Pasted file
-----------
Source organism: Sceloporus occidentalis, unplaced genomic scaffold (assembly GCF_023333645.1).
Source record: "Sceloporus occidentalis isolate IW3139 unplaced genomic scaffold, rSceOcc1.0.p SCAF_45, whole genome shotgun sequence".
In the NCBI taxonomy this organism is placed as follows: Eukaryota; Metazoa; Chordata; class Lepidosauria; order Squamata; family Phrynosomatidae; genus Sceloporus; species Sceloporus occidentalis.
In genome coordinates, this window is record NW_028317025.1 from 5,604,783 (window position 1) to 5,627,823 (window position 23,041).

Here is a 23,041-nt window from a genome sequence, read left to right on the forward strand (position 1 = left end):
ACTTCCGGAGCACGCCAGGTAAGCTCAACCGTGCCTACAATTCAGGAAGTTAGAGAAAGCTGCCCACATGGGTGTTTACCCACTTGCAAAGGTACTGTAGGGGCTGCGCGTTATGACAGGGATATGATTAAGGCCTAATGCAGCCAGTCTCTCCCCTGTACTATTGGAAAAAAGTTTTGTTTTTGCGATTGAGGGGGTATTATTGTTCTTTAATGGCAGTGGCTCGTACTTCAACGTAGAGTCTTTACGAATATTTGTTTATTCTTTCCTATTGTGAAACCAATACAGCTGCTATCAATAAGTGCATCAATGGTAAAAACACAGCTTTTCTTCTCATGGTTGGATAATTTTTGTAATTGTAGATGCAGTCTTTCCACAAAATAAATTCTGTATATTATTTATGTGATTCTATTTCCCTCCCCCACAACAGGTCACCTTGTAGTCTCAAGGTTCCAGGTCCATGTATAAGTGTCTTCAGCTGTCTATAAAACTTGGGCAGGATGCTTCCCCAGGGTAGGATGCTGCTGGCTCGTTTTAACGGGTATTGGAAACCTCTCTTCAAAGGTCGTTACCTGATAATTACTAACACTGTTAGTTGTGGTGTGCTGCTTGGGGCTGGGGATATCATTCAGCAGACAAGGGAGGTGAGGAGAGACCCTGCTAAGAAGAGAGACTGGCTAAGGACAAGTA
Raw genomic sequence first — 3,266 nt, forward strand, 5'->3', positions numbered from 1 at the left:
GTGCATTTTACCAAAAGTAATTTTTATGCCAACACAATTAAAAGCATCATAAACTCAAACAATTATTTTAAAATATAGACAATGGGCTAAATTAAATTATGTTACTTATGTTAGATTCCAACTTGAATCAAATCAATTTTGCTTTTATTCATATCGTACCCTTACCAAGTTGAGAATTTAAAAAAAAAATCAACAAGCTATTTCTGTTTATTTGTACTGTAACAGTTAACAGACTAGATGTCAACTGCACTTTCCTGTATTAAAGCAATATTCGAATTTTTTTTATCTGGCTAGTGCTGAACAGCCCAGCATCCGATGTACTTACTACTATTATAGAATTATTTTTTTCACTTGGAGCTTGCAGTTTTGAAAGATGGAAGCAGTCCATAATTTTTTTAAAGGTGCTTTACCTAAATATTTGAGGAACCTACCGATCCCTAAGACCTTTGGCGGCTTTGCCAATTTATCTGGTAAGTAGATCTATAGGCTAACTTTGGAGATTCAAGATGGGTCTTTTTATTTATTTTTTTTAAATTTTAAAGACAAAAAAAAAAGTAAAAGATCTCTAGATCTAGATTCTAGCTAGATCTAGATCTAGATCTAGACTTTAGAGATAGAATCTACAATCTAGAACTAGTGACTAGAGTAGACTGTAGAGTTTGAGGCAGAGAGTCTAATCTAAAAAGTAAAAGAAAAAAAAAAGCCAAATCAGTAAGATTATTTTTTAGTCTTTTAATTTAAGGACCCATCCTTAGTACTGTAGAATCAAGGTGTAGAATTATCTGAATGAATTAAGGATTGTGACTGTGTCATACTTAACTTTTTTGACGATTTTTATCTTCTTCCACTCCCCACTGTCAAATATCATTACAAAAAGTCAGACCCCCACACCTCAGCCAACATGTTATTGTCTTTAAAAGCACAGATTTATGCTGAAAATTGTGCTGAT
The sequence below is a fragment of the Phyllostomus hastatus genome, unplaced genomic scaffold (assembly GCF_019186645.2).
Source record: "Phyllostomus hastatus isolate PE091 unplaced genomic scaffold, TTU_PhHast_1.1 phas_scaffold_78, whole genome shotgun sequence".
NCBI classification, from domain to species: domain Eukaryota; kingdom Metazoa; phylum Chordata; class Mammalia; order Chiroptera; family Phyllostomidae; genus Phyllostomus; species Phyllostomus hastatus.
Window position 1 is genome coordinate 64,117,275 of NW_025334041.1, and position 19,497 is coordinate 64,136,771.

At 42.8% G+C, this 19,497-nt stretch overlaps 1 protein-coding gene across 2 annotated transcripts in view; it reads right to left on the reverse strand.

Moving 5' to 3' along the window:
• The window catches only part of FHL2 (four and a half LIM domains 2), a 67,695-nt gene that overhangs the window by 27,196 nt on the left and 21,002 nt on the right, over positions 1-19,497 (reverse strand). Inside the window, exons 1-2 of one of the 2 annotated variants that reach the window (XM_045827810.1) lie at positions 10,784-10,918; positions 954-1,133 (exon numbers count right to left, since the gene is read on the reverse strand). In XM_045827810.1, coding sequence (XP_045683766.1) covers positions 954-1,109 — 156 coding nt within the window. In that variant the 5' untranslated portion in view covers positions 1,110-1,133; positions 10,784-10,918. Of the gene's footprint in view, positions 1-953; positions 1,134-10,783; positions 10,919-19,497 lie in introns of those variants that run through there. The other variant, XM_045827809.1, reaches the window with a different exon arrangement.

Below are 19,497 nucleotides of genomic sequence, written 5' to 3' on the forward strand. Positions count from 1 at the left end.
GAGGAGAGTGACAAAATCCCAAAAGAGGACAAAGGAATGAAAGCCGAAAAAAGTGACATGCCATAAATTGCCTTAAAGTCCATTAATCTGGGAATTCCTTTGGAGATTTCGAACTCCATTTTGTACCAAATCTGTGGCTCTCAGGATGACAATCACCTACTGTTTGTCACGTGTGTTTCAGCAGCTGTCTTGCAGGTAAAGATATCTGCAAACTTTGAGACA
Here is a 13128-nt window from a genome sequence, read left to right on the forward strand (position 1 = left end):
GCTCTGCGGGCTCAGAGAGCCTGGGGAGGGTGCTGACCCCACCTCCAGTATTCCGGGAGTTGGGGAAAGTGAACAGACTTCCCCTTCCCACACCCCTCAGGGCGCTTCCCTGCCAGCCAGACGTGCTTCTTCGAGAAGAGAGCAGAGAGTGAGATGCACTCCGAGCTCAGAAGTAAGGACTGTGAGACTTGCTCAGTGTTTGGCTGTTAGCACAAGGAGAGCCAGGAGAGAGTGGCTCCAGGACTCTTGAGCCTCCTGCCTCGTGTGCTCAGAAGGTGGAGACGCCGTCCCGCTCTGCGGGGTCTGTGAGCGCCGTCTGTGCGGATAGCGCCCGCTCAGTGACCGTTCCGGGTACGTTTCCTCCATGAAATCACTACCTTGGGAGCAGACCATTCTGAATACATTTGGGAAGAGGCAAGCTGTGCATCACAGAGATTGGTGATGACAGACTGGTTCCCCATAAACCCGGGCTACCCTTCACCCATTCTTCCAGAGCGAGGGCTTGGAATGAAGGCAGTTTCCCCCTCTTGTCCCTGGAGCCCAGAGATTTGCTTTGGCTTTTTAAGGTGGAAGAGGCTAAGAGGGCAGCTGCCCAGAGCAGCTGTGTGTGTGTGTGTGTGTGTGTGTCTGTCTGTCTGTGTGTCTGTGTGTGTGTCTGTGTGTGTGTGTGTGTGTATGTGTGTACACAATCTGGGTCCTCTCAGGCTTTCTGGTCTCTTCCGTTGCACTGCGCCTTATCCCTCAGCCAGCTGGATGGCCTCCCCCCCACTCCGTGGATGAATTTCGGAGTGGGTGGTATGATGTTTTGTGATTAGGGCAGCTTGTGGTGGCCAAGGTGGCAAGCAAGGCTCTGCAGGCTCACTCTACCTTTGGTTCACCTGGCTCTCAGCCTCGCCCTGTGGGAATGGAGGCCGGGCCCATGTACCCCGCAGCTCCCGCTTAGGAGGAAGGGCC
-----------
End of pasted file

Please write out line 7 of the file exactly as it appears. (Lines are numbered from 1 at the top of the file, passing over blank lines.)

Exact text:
Raw genomic sequence first — 3,266 nt, forward strand, 5'->3', positions numbered from 1 at the left: